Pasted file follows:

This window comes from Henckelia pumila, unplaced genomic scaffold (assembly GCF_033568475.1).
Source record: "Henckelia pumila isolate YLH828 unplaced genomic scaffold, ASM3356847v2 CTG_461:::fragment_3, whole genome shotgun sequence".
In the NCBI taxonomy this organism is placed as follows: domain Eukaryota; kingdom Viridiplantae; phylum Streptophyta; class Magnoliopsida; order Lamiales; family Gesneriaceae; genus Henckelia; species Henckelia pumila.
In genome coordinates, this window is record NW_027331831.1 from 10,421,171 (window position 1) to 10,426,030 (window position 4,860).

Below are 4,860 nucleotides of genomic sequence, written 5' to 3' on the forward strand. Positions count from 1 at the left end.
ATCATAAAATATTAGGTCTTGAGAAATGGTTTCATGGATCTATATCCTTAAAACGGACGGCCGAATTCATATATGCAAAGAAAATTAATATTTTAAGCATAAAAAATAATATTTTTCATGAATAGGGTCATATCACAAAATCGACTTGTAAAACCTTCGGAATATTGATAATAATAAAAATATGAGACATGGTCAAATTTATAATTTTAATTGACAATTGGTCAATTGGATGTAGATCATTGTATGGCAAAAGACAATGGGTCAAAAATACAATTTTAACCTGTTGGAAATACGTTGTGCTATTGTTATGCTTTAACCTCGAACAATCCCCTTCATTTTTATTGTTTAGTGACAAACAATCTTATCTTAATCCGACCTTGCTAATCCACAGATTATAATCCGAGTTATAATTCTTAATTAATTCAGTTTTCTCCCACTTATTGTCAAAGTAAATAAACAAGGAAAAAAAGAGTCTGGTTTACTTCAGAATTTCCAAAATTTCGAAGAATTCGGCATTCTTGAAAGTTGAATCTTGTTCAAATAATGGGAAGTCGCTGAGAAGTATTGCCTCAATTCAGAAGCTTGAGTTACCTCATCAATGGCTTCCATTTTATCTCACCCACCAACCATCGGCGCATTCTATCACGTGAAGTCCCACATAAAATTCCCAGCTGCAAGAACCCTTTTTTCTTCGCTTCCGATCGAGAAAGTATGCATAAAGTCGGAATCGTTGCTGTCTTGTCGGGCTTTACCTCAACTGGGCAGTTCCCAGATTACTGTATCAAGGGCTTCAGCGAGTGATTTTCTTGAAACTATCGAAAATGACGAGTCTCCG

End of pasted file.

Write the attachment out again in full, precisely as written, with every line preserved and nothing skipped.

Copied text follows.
This window comes from Henckelia pumila, unplaced genomic scaffold (assembly GCF_033568475.1).
Source record: "Henckelia pumila isolate YLH828 unplaced genomic scaffold, ASM3356847v2 CTG_461:::fragment_3, whole genome shotgun sequence".
In the NCBI taxonomy this organism is placed as follows: domain Eukaryota; kingdom Viridiplantae; phylum Streptophyta; class Magnoliopsida; order Lamiales; family Gesneriaceae; genus Henckelia; species Henckelia pumila.
In genome coordinates, this window is record NW_027331831.1 from 10,421,171 (window position 1) to 10,426,030 (window position 4,860).

Below are 4,860 nucleotides of genomic sequence, written 5' to 3' on the forward strand. Positions count from 1 at the left end.
ATCATAAAATATTAGGTCTTGAGAAATGGTTTCATGGATCTATATCCTTAAAACGGACGGCCGAATTCATATATGCAAAGAAAATTAATATTTTAAGCATAAAAAATAATATTTTTCATGAATAGGGTCATATCACAAAATCGACTTGTAAAACCTTCGGAATATTGATAATAATAAAAATATGAGACATGGTCAAATTTATAATTTTAATTGACAATTGGTCAATTGGATGTAGATCATTGTATGGCAAAAGACAATGGGTCAAAAATACAATTTTAACCTGTTGGAAATACGTTGTGCTATTGTTATGCTTTAACCTCGAACAATCCCCTTCATTTTTATTGTTTAGTGACAAACAATCTTATCTTAATCCGACCTTGCTAATCCACAGATTATAATCCGAGTTATAATTCTTAATTAATTCAGTTTTCTCCCACTTATTGTCAAAGTAAATAAACAAGGAAAAAAAGAGTCTGGTTTACTTCAGAATTTCCAAAATTTCGAAGAATTCGGCATTCTTGAAAGTTGAATCTTGTTCAAATAATGGGAAGTCGCTGAGAAGTATTGCCTCAATTCAGAAGCTTGAGTTACCTCATCAATGGCTTCCATTTTATCTCACCCACCAACCATCGGCGCATTCTATCACGTGAAGTCCCACATAAAATTCCCAGCTGCAAGAACCCTTTTTTCTTCGCTTCCGATCGAGAAAGTATGCATAAAGTCGGAATCGTTGCTGTCTTGTCGGGCTTTACCTCAACTGGGCAGTTCCCAGATTACTGTATCAAGGGCTTCAGCGAGTGATTTTCTTGAAACTATCGAAAATGACGAGTCTCCG